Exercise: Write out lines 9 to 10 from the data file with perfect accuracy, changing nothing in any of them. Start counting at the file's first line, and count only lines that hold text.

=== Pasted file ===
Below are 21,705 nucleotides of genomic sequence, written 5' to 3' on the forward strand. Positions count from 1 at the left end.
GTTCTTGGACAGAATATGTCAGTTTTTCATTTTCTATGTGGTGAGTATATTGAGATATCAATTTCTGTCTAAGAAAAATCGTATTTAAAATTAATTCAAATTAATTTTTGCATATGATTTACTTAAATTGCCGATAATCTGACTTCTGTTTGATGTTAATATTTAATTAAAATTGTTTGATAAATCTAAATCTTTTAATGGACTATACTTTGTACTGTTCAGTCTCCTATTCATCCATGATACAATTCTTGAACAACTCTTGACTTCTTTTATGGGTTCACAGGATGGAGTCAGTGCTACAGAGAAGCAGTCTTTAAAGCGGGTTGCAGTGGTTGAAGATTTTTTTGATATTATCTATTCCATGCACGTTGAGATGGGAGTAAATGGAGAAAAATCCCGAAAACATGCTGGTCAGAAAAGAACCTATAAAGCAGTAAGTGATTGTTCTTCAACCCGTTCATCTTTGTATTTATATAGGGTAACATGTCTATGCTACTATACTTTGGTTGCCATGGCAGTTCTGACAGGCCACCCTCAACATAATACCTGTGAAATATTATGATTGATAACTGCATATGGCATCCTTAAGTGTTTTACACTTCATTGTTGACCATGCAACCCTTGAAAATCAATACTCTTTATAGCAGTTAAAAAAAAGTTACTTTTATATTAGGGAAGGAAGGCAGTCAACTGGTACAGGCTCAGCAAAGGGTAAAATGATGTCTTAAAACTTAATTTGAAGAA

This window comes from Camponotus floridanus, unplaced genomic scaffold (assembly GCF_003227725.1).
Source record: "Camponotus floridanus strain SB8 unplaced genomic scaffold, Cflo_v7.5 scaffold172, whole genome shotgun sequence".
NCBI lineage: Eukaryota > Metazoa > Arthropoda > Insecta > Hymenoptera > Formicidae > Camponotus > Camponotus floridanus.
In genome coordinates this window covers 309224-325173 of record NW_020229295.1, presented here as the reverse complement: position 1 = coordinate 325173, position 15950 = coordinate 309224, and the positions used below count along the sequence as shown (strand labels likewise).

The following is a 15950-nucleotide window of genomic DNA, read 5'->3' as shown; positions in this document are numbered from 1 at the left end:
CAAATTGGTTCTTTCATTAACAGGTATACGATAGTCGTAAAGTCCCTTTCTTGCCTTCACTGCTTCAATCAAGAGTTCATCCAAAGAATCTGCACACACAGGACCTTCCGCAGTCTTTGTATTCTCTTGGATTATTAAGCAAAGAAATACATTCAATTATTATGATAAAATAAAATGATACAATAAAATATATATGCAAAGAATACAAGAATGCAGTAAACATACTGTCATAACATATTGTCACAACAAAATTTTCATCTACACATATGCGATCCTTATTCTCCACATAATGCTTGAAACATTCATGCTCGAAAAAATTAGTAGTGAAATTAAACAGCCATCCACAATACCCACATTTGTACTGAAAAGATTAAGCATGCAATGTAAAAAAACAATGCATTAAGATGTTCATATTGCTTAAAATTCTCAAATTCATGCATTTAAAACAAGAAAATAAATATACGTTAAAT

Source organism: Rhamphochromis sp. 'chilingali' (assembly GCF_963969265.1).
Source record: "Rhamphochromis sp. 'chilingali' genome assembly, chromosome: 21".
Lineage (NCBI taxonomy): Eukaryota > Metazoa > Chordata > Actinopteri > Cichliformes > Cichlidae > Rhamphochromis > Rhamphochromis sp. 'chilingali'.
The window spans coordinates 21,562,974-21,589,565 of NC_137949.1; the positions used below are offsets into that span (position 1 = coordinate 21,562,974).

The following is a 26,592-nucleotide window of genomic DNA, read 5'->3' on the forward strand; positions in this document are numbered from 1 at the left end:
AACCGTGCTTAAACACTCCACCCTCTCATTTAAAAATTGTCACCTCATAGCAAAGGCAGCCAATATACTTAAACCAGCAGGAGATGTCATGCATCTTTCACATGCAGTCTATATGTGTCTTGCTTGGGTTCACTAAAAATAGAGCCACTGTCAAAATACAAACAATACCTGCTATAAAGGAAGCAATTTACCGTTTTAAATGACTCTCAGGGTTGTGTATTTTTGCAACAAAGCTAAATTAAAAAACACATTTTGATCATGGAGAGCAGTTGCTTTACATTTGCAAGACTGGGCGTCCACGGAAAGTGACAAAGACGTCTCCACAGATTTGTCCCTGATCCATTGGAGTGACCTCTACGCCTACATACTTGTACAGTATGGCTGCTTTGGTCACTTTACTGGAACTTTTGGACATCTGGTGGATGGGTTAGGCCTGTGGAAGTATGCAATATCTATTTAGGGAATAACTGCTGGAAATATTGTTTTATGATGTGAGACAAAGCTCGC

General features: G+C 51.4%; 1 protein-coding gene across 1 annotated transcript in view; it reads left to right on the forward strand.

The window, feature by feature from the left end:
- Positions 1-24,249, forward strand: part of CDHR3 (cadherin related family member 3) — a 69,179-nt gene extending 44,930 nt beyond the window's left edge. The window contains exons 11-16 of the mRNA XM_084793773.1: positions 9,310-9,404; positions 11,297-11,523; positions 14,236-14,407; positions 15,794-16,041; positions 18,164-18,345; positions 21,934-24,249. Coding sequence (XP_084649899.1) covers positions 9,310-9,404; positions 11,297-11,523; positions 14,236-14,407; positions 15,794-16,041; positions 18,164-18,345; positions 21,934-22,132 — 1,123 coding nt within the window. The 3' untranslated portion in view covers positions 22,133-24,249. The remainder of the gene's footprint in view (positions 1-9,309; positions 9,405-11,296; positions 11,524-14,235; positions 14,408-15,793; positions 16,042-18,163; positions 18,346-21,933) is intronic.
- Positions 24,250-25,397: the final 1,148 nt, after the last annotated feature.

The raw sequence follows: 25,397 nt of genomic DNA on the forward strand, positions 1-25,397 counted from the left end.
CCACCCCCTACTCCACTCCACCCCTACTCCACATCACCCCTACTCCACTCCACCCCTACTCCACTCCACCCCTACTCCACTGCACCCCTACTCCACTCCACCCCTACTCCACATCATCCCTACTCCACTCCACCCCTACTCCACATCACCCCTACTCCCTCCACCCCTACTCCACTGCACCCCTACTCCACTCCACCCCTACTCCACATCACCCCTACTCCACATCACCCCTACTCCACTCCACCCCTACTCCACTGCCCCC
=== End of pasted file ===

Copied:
Source organism: Rhamphochromis sp. 'chilingali' (assembly GCF_963969265.1).
Source record: "Rhamphochromis sp. 'chilingali' genome assembly, chromosome: 21".